Today is International Tuba Day, Military Spouses Day, No Socks Day, V-E Day, and World Red Cross Day.

Today's Words of Wisdom: "I'm at the age where food has taken the place of sex in my life. In fact, I've just had a mirror put over my kitchen table." -- Rodney Dangerfield

And some very unusual Fun Facts:

- In 2003, the first naked flight carried 87 passengers from Miami, Florida to Cancun Mexico.

- A serbian tie maker is planning to launch a new range of penis cravats 'for the man who has everything.'

C.C. Burnikel said...

I faintly remember Dr. Dad once tried to explain ADSORB to us when it appeared in our old puzzle.

Dick said...

Good morning C.C. and all,...a real struggle today, but I managed to get most of it without help. Some of the answers were so simple I overlooked the obvious, IE basics 1A, bad idea 1D and ala carte 57A.

I missed the theme altogether until I saw CC's solution and then the DUH moment.

BTW Dennis I was on that 2003 flight out of Miami and I might say it was a great flight on which to hang out.

Off to the Friday league as the weather looks OK.

Hope you all have a great Friday.

Mainiac said...

Good Morning,

This was the typical Friday struggle for me. Went on line rather quickly. My biggest hangup was in the NE corner when I first had Starts for Basics and Wins for Ices. Yesterday's was enjoyable which I can't say the same for today's.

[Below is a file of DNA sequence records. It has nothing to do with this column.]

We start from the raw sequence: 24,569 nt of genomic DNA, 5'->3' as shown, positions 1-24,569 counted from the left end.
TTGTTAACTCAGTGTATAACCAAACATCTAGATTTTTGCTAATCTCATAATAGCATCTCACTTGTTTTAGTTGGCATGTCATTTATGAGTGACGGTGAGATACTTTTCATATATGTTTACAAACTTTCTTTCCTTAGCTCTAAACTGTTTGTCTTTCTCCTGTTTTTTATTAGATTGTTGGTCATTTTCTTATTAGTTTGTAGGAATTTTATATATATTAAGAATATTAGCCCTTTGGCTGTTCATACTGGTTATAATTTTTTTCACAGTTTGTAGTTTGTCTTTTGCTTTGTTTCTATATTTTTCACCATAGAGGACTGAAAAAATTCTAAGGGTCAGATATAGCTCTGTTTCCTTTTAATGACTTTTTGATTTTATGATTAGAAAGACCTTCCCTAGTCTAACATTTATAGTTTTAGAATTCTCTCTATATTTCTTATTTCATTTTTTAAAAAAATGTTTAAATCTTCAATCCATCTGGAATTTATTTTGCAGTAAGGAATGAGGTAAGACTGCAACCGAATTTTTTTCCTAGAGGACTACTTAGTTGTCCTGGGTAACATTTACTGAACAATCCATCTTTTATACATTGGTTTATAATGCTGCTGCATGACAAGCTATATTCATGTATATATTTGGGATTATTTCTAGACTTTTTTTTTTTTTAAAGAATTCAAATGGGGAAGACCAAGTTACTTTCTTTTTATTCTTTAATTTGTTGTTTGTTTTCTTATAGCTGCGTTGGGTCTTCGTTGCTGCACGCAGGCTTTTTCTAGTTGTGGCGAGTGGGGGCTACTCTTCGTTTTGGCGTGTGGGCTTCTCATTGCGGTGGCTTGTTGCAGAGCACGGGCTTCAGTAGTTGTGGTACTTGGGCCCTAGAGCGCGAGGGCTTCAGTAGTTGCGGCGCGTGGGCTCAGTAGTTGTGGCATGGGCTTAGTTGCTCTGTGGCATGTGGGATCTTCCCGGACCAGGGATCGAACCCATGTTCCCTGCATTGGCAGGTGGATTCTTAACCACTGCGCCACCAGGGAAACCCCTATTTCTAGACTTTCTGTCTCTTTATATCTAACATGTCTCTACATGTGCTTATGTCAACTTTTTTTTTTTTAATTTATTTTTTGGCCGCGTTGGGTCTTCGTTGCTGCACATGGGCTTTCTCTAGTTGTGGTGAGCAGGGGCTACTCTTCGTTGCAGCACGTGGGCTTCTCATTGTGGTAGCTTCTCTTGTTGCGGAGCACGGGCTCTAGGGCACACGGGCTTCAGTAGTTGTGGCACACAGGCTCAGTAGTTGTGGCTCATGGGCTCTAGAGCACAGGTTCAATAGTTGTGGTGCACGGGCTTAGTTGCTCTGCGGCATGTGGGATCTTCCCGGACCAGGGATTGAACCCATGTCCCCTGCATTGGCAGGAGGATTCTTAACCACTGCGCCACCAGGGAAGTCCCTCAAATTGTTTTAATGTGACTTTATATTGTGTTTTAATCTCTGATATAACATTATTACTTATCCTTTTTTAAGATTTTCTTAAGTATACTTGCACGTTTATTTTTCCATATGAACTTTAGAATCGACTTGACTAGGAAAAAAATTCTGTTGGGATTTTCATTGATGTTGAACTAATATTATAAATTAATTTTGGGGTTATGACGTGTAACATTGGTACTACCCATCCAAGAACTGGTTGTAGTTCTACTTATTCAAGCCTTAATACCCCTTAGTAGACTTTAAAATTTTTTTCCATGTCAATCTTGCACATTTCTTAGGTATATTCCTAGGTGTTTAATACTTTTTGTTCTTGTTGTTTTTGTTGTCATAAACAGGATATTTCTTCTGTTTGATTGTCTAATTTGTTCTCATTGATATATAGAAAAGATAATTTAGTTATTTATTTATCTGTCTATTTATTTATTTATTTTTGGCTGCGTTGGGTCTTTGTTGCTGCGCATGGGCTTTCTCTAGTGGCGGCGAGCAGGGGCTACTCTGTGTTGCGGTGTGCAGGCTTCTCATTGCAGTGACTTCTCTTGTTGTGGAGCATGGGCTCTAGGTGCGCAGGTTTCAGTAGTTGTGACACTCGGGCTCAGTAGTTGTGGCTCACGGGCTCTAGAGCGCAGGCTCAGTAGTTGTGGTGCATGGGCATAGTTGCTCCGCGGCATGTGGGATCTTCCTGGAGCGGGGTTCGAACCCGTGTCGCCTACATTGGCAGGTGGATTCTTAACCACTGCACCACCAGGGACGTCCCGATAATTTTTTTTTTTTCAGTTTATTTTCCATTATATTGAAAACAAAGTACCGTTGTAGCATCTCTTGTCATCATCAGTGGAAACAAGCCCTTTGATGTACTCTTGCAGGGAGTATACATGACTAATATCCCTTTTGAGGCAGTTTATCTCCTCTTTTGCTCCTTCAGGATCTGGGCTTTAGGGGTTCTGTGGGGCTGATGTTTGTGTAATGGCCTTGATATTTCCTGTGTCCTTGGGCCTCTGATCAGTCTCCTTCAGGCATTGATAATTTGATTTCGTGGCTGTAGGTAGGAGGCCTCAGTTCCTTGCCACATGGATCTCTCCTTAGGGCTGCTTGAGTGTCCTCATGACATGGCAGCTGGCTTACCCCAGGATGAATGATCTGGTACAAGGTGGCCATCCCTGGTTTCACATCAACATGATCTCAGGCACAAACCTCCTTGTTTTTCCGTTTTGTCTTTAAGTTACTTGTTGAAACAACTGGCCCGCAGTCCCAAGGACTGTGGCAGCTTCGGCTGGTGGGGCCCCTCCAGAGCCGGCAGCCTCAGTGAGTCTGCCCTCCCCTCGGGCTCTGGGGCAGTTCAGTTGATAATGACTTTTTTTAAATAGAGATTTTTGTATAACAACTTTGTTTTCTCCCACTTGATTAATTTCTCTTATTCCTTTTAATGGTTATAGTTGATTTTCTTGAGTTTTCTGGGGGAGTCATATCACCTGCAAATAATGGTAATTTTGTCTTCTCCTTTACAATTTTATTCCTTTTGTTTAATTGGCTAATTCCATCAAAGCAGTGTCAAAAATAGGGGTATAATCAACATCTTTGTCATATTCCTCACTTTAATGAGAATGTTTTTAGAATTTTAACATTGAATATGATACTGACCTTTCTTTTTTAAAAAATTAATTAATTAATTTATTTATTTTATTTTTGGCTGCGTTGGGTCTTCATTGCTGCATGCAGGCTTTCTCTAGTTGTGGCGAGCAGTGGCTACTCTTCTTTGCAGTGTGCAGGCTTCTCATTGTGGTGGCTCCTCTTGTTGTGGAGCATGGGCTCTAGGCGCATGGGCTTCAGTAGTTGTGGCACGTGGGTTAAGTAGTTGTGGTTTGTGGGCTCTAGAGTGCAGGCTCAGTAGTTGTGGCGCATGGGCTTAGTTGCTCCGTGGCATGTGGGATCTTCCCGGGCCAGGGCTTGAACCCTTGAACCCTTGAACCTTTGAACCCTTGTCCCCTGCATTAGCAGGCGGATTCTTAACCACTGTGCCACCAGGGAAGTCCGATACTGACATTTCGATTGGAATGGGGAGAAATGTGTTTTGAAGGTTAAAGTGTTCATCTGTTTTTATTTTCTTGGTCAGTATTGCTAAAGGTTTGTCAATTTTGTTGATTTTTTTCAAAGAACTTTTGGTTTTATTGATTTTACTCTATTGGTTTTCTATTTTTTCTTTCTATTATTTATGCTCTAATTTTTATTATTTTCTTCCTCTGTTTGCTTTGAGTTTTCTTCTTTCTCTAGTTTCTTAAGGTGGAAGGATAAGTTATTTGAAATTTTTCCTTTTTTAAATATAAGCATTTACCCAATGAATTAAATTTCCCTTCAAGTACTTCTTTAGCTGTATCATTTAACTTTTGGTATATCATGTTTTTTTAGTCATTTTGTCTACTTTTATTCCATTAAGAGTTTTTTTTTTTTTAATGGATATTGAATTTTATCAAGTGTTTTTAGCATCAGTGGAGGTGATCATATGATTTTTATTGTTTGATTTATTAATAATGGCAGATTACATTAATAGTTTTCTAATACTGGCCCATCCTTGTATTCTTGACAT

Dad and I are off to camp today to put the dock in and launch his boat. Great excuse to skip out of work early.

As to the flying FF........
I've often wondered what weightless sex would be like. Never mind, I need something to eat.

Have a good weekend!

Happy Mother's Day to all the Moms!

Lemonade714 said...

Good morning:

Depth charges are used to combat submarines. You roll them off your ship and they explode deeper in the water.

USH is total garbage.

Some very nice clues both for the theme and I too thought E STREET was very clever, and IAN was just tricky enough.

In Latin AD and AB are common opposite prefixes.

I learned about FEZ and SHRINER's watching them march during the ROSE BOWL parade.

Another day in paradise....

Dennis said...

BTW Dennis I was on that 2003 flight out of Miami and I might say it was a great flight on which to hang out.Dick, that's great! What was that like? Were these people that, uh, should be nude, or should be clothed? Male/female ratio?

Lois, can you imagine Dick hanging out on that flight?

Razz said...

@xchefwalt - Hang in there Bud. The Good Lord won't lead you to it, if He won't lead you through it. New opportunities abound.

You are in my prayers.

C.C. Burnikel said...

My doubt was meant to fun. Unfortunately I did not carry it out well. I apologize.

Great post @10:51pm last night. Very thoughtfully put and very inspiring.

Again, why "red" in the SHRINER clue?

Dick said...

CC, in the picture of the Shriner's hats the one on the right is not black, but a dark red or maroon.

Jeanne said...

Morning all,